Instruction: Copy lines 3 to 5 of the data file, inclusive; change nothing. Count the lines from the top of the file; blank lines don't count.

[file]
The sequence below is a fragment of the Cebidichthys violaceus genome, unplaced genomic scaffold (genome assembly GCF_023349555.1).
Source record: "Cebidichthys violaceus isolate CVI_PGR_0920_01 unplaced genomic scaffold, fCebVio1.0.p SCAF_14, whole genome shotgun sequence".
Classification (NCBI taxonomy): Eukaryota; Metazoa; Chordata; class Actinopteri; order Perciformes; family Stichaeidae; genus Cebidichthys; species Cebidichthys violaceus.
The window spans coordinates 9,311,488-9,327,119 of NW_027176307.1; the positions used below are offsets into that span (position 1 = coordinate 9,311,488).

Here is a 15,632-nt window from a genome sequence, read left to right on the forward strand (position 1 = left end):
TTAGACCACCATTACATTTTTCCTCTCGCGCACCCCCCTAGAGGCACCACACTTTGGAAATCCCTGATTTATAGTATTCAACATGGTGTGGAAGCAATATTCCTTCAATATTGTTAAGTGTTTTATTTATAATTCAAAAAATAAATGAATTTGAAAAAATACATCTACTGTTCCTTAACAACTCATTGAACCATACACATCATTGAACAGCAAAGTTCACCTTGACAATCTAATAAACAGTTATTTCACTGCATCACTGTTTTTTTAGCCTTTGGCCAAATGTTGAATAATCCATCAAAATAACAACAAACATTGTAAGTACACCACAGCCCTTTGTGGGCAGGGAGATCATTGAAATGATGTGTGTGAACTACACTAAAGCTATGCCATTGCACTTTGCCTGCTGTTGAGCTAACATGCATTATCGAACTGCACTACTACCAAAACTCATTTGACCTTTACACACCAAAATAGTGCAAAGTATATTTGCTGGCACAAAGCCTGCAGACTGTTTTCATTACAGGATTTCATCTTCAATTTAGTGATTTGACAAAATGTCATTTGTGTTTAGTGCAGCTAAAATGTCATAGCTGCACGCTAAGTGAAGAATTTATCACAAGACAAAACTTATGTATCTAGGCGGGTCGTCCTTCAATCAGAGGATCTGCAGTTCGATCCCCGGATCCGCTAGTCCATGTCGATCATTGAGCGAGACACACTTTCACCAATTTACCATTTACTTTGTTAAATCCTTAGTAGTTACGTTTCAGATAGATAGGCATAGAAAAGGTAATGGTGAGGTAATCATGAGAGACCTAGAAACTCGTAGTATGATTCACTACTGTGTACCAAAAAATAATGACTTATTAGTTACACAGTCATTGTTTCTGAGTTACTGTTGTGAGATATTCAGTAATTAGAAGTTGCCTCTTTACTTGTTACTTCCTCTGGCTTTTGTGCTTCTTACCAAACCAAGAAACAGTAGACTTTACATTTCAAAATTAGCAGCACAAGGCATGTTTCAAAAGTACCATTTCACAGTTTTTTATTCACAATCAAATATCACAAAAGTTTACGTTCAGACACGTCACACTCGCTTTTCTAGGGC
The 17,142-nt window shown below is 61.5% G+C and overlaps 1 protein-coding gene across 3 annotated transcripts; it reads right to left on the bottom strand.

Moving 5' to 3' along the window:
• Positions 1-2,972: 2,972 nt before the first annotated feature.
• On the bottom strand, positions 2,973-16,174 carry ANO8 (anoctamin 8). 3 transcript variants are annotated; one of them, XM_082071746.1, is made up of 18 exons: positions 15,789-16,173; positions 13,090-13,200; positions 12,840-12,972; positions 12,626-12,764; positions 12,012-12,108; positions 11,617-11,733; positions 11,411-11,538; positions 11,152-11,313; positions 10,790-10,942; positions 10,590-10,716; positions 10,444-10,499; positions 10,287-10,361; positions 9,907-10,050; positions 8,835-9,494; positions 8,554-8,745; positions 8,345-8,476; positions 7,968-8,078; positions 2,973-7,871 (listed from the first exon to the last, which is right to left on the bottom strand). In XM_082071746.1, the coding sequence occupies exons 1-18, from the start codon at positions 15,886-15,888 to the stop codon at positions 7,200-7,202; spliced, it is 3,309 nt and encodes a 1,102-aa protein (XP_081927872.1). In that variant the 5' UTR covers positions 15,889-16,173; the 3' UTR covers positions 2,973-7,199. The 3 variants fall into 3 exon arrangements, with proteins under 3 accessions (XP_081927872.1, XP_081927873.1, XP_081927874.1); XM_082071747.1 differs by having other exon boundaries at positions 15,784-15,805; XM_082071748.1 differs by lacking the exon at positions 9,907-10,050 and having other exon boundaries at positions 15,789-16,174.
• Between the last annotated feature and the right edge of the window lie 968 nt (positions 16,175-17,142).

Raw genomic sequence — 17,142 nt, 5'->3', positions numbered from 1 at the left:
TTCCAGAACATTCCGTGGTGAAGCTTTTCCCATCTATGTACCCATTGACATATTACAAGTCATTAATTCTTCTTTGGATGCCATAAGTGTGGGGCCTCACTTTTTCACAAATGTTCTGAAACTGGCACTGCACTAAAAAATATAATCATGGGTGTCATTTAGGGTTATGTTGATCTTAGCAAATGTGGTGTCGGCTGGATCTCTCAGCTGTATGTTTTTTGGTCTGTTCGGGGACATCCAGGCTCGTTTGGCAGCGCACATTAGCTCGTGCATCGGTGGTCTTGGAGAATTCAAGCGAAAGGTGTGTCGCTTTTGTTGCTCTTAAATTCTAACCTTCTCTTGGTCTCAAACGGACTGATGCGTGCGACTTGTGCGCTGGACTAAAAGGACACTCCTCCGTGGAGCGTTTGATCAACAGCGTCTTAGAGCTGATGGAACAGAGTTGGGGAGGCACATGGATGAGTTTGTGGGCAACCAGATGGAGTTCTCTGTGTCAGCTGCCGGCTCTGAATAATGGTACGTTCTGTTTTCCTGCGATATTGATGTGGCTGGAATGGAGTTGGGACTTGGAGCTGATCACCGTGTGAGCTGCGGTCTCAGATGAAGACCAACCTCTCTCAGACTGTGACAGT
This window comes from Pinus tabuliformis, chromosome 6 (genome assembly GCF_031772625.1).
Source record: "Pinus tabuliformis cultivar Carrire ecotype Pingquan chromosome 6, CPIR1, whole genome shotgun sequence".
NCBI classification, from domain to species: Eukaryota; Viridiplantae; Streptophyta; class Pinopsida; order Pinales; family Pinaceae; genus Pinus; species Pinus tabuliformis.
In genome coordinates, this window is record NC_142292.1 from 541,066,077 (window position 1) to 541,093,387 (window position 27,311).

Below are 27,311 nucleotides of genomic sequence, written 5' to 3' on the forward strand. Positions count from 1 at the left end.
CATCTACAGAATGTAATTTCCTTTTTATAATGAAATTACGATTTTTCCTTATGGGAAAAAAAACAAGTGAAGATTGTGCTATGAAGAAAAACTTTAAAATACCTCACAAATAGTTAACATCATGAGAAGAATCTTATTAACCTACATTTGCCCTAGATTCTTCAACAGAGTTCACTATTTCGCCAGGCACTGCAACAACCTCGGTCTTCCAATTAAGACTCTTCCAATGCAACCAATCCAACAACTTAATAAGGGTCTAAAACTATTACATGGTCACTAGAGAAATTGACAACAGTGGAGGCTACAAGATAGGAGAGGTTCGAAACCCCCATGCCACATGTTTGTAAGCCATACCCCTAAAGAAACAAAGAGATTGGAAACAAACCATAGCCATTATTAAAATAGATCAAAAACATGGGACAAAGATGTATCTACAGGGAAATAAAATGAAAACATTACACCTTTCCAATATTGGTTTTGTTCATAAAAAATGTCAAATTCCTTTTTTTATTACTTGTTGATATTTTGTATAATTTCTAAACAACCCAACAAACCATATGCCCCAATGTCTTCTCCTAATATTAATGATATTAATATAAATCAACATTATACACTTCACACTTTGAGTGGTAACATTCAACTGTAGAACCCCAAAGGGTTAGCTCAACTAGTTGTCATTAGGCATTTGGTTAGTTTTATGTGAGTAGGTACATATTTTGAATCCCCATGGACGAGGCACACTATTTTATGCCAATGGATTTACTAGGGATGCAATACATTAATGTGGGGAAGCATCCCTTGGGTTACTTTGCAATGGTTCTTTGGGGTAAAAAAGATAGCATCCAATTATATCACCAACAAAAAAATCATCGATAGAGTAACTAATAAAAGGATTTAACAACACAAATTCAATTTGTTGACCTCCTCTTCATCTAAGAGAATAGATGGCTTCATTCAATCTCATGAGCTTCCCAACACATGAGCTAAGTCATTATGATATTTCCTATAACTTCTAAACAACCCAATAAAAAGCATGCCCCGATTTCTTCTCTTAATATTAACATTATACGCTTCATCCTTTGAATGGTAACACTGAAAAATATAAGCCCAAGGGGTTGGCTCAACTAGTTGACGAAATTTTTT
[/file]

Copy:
Classification (NCBI taxonomy): Eukaryota; Metazoa; Chordata; class Actinopteri; order Perciformes; family Stichaeidae; genus Cebidichthys; species Cebidichthys violaceus.
The window spans coordinates 9,311,488-9,327,119 of NW_027176307.1; the positions used below are offsets into that span (position 1 = coordinate 9,311,488).

Here is a 15,632-nt window from a genome sequence, read left to right on the forward strand (position 1 = left end):